The Good, the Bad and the Quiet of Waiting Out a Storm

Horrible Destruction Yes, but Hurricane Sandy Offered Time for Bonding and for Thought

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Like so many who lived through Hurricane Sandy, I lost trees, power, cable, phone and Internet. For three days, I huddled at home with my family, glued to the news reports (which were nonstop) and sharing information with family, friends, neighbors and colleagues at work. Despite the loss of many of the communication devices we have come to rely on, people found a way to connect. That was one of my learnings from this storm: the innate need to share, communicate, guide, inform, assist and alert. Mobile devices became essential communication tools. If you were pushing ad messages on mobile devices on the east coast, you had a captive audience the last few days.

A few other learnings:

Hurricanes can be good for business. The beauty of modern weather forecasting equipment is that it can accurately let you know what's coming about a week before it happens. We knew Sandy was on her way, which gave us plenty of time to hit the stores and stock up on essentials at the supermarket and hardware store. Store shelves were bare in some markets. I imagine a good many savvy financial traders went long on Duracell, Eveready and Thomas' English Muffins. Those of us fighting off cabin fever purchased many movies from entertainment providers like Comcast and TimeWarner.

Bad weather is also very good for the media's news ratings and for the TV advertisers. I believe I have memorized every political TV commercial in our region. Thinking about visiting my Honda dealer for a test drive, too, even though I'm not in the market for a new car. That's after hours and hours of staying at home watching TV (until it shut off) and being online (until it shut off) and reading newspapers (somehow we got our delivery).

Hurricanes are bad for business -- stating the obvious here. Brownstein Group closed the office for two days, as did most businesses, schools and government offices. And when people are freaked out about a pending storm, they don't shop leisurely at the mall, catch a movie at the theater or dine out.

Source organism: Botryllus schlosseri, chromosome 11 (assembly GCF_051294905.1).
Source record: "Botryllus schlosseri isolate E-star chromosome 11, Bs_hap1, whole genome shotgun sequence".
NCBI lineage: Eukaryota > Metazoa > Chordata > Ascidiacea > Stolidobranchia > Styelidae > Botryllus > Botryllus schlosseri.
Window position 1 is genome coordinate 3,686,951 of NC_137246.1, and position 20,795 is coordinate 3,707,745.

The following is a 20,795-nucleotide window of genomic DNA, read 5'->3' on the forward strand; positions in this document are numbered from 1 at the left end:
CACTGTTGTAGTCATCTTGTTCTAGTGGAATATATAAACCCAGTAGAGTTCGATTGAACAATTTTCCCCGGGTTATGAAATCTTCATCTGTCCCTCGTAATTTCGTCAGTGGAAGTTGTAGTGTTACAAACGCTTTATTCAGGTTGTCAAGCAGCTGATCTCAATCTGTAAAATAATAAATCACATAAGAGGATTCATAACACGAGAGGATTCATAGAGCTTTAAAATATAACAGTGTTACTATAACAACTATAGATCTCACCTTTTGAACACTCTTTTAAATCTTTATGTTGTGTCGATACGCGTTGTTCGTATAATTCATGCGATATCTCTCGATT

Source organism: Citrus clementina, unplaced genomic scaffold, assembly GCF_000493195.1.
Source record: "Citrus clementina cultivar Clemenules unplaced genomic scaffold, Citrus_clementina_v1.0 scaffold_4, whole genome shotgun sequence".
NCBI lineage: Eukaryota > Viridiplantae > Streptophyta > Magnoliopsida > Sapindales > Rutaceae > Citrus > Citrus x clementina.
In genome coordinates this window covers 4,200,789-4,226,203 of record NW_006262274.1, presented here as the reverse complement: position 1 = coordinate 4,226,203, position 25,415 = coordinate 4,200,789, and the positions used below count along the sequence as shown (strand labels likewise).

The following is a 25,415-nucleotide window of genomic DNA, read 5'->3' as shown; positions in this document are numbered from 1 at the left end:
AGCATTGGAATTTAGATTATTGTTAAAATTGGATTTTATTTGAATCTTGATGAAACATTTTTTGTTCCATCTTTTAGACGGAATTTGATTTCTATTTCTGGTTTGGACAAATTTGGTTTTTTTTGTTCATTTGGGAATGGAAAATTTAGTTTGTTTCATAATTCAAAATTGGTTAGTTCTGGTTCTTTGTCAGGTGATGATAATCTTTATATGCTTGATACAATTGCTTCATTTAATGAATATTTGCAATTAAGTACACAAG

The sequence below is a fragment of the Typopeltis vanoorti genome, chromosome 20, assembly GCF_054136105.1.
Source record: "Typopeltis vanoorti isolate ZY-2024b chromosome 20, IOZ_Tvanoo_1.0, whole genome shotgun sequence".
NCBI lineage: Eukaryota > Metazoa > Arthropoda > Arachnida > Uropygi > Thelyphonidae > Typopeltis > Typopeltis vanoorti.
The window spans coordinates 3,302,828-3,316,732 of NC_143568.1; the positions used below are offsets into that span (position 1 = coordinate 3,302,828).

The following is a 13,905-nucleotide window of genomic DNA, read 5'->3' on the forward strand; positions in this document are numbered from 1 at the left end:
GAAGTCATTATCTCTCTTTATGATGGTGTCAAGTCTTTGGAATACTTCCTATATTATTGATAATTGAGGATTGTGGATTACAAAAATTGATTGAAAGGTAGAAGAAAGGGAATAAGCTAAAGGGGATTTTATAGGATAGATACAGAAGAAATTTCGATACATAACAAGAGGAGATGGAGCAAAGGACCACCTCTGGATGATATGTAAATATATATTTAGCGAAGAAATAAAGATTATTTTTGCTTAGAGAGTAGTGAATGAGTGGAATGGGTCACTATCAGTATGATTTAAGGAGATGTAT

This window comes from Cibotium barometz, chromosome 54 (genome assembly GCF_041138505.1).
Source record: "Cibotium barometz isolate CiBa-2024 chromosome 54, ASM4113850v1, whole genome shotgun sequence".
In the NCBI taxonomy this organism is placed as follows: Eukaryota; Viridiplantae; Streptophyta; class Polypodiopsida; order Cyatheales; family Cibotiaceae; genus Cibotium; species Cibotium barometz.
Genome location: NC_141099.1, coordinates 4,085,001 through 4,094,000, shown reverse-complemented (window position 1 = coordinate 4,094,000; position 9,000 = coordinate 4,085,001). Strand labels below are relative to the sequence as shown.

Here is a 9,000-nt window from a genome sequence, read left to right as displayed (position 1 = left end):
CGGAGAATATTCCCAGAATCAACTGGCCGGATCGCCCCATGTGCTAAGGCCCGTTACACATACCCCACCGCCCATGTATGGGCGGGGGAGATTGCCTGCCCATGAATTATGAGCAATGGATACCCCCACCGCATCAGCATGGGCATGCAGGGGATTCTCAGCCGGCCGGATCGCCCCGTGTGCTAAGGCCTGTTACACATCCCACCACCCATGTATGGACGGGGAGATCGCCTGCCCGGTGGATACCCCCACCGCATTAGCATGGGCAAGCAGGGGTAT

But our office is open even when it's closed. I may be biased, but I have a great team at work. The steady stream of e-mails, collaboration of ideas and conference calls that would normally take place in the office continued from our respective homes, despite the water fist that pounded outside. I know this occurred for many of you as well, and I suspect that kind of extra effort happens a little more often in our industry than in many others. There's something in the DNA of an agency person: when we love what we do, we just keep on doing it, rain or shine.

Hurricanes are good for thinking. When all the electronic devices are down, one must resort to essential activities to keep busy. I used the time to jot down a few ideas for my clients that I am pretty excited about. I did it with a pen and paper -- just like the old days. I kind of like this pen-and-paper thing. And I treasured the quiet time, which I rarely get.

Today I am back at the office, and I know things will return gradually to normal. But I will always remember what I learned during the worst of Sandy -- that it wasn't a complete washout.

Marc Brownstein is President and CEO of The Brownstein Group, Philadelphia.
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